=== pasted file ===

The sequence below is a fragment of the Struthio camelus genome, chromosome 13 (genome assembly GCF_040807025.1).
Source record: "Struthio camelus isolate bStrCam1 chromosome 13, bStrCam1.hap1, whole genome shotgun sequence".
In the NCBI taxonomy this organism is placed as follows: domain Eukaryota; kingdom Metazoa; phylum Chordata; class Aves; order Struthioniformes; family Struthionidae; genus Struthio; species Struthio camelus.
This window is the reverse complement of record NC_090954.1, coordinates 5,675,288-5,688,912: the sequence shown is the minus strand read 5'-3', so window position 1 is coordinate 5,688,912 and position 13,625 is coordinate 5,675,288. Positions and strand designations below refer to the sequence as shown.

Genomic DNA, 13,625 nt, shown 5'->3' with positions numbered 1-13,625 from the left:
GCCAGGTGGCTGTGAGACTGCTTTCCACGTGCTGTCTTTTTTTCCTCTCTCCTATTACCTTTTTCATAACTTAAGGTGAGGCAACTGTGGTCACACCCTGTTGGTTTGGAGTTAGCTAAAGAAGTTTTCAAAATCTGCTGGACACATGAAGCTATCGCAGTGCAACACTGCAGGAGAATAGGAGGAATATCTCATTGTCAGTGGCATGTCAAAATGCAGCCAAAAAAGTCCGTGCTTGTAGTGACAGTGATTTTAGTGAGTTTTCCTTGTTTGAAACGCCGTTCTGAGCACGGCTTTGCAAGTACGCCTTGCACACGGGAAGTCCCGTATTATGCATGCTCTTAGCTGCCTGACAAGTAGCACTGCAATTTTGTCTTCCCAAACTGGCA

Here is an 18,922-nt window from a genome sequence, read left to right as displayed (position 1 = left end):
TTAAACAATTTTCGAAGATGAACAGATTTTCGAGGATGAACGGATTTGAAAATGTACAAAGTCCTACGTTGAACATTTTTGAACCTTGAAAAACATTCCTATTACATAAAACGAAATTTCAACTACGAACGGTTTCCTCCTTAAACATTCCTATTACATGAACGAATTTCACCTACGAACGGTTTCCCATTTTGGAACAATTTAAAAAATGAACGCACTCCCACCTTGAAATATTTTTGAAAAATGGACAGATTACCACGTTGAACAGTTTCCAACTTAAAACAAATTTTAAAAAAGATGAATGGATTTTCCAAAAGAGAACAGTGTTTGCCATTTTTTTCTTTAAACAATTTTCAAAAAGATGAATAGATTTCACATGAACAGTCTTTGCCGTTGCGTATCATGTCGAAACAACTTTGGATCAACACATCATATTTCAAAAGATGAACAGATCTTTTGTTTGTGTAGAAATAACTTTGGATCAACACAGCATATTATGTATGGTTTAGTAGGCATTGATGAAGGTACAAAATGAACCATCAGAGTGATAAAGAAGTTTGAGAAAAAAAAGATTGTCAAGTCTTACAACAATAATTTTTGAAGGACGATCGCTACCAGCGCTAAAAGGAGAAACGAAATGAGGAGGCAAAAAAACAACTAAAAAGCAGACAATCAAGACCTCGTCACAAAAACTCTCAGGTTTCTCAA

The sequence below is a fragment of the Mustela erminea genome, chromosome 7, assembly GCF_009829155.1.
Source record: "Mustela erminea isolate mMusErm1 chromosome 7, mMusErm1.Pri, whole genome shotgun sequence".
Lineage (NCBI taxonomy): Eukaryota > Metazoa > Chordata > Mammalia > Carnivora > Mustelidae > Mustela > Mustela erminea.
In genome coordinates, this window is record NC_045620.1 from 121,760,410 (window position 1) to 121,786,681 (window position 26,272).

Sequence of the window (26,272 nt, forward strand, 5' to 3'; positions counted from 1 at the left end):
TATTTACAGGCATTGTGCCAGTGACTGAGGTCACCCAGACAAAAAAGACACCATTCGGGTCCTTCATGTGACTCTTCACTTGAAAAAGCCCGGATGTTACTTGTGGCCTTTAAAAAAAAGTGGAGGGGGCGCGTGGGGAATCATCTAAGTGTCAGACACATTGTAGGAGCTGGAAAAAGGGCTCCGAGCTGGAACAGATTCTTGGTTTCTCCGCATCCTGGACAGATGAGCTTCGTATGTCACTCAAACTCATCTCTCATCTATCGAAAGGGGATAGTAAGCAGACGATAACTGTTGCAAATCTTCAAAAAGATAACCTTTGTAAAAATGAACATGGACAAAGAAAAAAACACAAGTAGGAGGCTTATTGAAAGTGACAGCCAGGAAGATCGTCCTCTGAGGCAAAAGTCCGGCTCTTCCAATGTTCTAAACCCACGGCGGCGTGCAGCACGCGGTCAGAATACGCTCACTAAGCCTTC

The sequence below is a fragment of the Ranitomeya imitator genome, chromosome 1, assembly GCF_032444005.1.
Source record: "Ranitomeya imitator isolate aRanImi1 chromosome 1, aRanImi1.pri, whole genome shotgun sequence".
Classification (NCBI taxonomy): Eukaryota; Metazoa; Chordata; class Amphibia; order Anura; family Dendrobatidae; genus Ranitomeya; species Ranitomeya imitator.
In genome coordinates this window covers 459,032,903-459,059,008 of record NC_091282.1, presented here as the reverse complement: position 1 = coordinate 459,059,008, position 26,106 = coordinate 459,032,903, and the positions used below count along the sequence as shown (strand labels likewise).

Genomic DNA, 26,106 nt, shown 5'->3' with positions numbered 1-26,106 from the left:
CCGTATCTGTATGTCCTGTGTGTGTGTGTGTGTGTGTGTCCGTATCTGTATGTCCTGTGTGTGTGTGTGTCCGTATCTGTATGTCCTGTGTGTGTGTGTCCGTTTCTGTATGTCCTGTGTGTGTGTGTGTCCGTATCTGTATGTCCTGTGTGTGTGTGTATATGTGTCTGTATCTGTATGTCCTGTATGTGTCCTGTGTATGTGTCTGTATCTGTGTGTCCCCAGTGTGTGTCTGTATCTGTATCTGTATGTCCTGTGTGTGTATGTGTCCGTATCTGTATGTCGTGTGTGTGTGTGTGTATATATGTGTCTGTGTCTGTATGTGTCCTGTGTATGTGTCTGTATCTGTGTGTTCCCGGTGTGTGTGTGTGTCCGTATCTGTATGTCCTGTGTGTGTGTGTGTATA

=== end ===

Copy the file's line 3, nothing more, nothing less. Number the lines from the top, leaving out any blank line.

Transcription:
In the NCBI taxonomy this organism is placed as follows: domain Eukaryota; kingdom Metazoa; phylum Chordata; class Aves; order Struthioniformes; family Struthionidae; genus Struthio; species Struthio camelus.